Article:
Used your plans to make one for my house, and my cats are in love with it. I made a couple mods to make my life a bit easier, given that my jigsaw skills are minimal. One can buy pre-cut 6&quot; round plaques at Michaels/AC Moore/your local arts and crafts store. I also bought 4&quot; round plaques, which with a tiny bit of sanding with the Dremel, serve as the piece that fits up inside the PVC pipe. And I used the Dremel to notch out the wood and PVC for the rope and U-bolts. After painting the top wood plaque to match the ceiling and staining the bottom one to match the wood floor, this post looks less &quot;I have a big ole cat post in my house&quot; than &quot;so there's this cool rope post...&quot;<br> <br> Anyway. Just wanted to say thanks for a great instructable!
Thank you for your feedback! <br> <br>Nice improvement to paint the wood pieces. And most important: That your cat likes it!
Very nice design! Rope is on it's way! thanks
Good luck! <br> <br>When you are finished it would be great with some feedback / photos / comments for improvments or different ideas. <br> <br>And... don't forget protective gloves... the rope hurts like h*ll when working with it ;-)
I love this and you make it seem so do-able! But, I also want to know about the copper piping that appears near the ceiling. Is it art? Does it have a function? I initially thought it might be a cat ledge, but then I decided it looked like it was made out of pipes. Please tell or point me to another instructable :)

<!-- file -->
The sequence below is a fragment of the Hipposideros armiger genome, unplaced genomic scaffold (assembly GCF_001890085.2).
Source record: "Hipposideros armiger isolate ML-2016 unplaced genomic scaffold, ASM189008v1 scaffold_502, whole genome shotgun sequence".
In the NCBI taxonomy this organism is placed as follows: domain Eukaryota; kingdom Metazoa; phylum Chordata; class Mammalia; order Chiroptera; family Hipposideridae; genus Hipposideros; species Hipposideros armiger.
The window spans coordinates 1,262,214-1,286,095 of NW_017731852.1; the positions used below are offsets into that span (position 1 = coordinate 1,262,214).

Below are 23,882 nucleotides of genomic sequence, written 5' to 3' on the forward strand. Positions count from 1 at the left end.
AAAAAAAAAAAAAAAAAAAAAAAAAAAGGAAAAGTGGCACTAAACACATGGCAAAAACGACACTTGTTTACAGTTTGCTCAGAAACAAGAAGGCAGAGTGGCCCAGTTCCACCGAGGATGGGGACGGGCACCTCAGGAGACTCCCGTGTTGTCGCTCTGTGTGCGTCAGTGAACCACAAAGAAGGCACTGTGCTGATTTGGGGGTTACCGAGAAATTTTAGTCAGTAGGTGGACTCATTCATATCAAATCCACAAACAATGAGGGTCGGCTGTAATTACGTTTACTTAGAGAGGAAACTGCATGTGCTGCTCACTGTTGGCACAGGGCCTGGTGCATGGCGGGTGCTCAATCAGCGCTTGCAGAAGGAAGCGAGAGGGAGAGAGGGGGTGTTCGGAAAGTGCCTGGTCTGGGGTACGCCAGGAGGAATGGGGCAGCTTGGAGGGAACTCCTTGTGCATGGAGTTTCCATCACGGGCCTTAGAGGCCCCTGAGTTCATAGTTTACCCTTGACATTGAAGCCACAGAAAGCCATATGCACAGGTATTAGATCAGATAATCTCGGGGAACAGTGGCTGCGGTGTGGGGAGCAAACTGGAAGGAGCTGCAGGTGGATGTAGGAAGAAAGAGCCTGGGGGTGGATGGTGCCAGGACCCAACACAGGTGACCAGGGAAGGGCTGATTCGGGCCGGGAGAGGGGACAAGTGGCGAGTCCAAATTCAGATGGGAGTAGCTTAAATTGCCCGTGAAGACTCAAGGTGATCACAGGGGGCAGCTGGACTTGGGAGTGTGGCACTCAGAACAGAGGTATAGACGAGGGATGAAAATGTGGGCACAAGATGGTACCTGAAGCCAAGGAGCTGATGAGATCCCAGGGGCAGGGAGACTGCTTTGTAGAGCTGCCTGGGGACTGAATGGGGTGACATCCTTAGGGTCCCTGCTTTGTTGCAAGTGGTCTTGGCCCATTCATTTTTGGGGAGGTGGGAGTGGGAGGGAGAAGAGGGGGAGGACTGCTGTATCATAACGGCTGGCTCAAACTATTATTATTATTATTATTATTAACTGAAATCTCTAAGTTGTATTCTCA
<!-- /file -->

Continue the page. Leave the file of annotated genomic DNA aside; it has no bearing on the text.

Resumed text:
Thanks for your comment! The cat love the climbing post so much that he races up and down at least 50 times a day. <br> <br>The polished copper pipes is another project that I have done (but there is no instructable, yet) and it's part of my solar cell installation. The pipes are used for covering the electrical wiring inside and to give the installation some kind of 'semi-cyberpunk' feeling and runs all around the ceiling. Quite nice actually. <br> <br>The electrical wires insides the pipes connects to two steel wires which acts as plus and minus for the 12V system. Between the wires there are super bright LEDs (with resistors) to light up the room. <br> <br> <br>
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<br> It's good, nicely shown too.<br> <br> L<br>
love it!
This is a great build. I am considering this to give my cat a place to escape our dogs.